The Mechanics’ Institute opened in 1854 as an educational centre for railway workers, but was closed and disposed of by British Rail in 1986. After securing Grade II* listed status in 1999, it was placed on English Heritage’s list of historic buildings that are at risk.
Diversion route details: From 10.00am on Monday 13th September 2010, the following roads will be closed to all traffic, for up to a maximum of 21 days:
1. Emlyn Square West between Bathampton Street and Bristol Street.
2. Emlyn Square East between Oxford Street and Bristol Street
3. Bristol Street between Emlyn Square West and Emlyn Square East
London Street /Sheppard Street will be two way traffic for access only. The current one way order will be suspended.
The following diversion routes will be implemented.
1. Faringdon Road (Emlyn Square) Farnsby Street, Commercial Road, Princes Street, Fleming Way, Holbrook Way, Bridge Street, Sheppard Street , Station Road. Access only into Sheppard Street/London Road, which will become a two way road
2. Bristol Street , Church Place, Park Lane, Faringdon Road. The diversion route follows as in 1 above.
3. Emlyn Square, Exeter Street, Church Place.
4. Oxford Street, East Street, Read Street, Exeter street, Church Place and Park Lane.
From Lisa Hawkes, trustee of Mechanic’s Institution Preservation Trust Ltd and chair of the Swindon Civic Trust
The Mechanics Institution, Swindon
The following is my personal view as an ex-Swindon Borough Councillor (2000-2006), ex-chair of the Swindon Borough Council Planning Committee, current Trustee of the New Mechanic’s Institution Preservation Trust Ltd (NMIPT) and Chairman of the Swindon Civic Trust.
The current diabolical situation with the ongoing state of works with the Mechanics building is literally and figuratively CRIMINAL. Literally (not many people are aware of this) because it is a criminal offense to neglect, structurally change without planning permission or damage a Grade II* listed building. Figuratively because as a Trustee of the NMIPT I have seen us repeatedly and continually shut out of discussions with the council and other “interested” parties.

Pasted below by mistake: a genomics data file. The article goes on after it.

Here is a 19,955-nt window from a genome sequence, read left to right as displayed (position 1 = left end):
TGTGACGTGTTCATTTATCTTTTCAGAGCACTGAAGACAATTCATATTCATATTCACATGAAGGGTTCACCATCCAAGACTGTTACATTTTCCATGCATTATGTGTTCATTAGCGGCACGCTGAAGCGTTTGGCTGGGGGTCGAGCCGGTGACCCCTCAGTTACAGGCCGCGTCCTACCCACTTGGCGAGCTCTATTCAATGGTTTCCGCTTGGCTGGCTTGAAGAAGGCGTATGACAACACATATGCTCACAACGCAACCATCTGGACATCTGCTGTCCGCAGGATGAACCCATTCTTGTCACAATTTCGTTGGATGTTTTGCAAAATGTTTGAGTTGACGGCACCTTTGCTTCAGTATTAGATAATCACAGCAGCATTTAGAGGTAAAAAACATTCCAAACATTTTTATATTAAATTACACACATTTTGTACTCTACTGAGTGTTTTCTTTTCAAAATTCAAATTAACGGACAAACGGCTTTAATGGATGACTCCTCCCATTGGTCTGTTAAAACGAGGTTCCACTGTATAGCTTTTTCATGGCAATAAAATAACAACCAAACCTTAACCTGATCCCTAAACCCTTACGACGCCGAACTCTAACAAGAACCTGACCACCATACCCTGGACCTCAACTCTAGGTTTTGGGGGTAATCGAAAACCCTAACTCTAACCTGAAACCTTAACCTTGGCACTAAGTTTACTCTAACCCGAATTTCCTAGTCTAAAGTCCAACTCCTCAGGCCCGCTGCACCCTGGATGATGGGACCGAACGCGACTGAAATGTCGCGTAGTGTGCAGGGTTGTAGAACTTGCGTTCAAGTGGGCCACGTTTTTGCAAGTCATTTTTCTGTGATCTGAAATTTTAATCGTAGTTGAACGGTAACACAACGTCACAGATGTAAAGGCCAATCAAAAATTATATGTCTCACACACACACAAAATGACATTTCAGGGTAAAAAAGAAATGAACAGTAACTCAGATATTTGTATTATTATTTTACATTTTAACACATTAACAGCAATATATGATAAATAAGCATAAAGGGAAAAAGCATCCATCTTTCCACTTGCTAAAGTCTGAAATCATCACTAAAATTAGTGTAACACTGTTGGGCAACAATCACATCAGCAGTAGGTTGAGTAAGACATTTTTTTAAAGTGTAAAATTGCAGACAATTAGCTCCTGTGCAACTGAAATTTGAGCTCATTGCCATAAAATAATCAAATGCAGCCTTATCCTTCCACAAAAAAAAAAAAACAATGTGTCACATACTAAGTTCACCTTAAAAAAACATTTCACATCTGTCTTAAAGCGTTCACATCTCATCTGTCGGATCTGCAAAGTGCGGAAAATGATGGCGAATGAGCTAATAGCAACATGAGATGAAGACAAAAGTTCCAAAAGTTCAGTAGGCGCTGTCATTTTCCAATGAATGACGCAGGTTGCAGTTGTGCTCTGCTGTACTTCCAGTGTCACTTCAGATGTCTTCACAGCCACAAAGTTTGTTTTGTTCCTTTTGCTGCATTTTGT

How the council can go on record as being ‘surprised’ at the poor state of the roof and condition of the building is beyond belief and unbelievably obtuse. Over the last 15 years the Trust has continually drawn attention to the deterioration and damage being done to the building, while also offering constructive and viable options for the renovation, usage and on costs.
Despite the Trust’s many achievements over the years:
*Applying for and getting the II* Heritage listing
*Listed Building consent for our plans
* Successfully running the Community Crossroads for 6 years
*Support from the Victorian Society, The Theatres Trust, Association of Preservation Trusts, The Architectural Heritage Fund, The RSA, and the National Trust
*Having 2500 members
…. we have been consistently marginalised, ignored and shut out by Swindon Borough Council; even to the point where individual Trustee’s have been publically and privately insulted and belittled.
The Council’s “powers” in this are not to be underestimated. They can compulsory purchase the building and transfer it to a Development Trust (which the NMIPT is), through the Asset Transfer Scheme for very little or even no cost to the local taxpayer. It is high time that SBC pulled its collective head out of the sand and worked constructively with the WHOLE community to save one of Swindon’s most prominent, historical and well known buildings.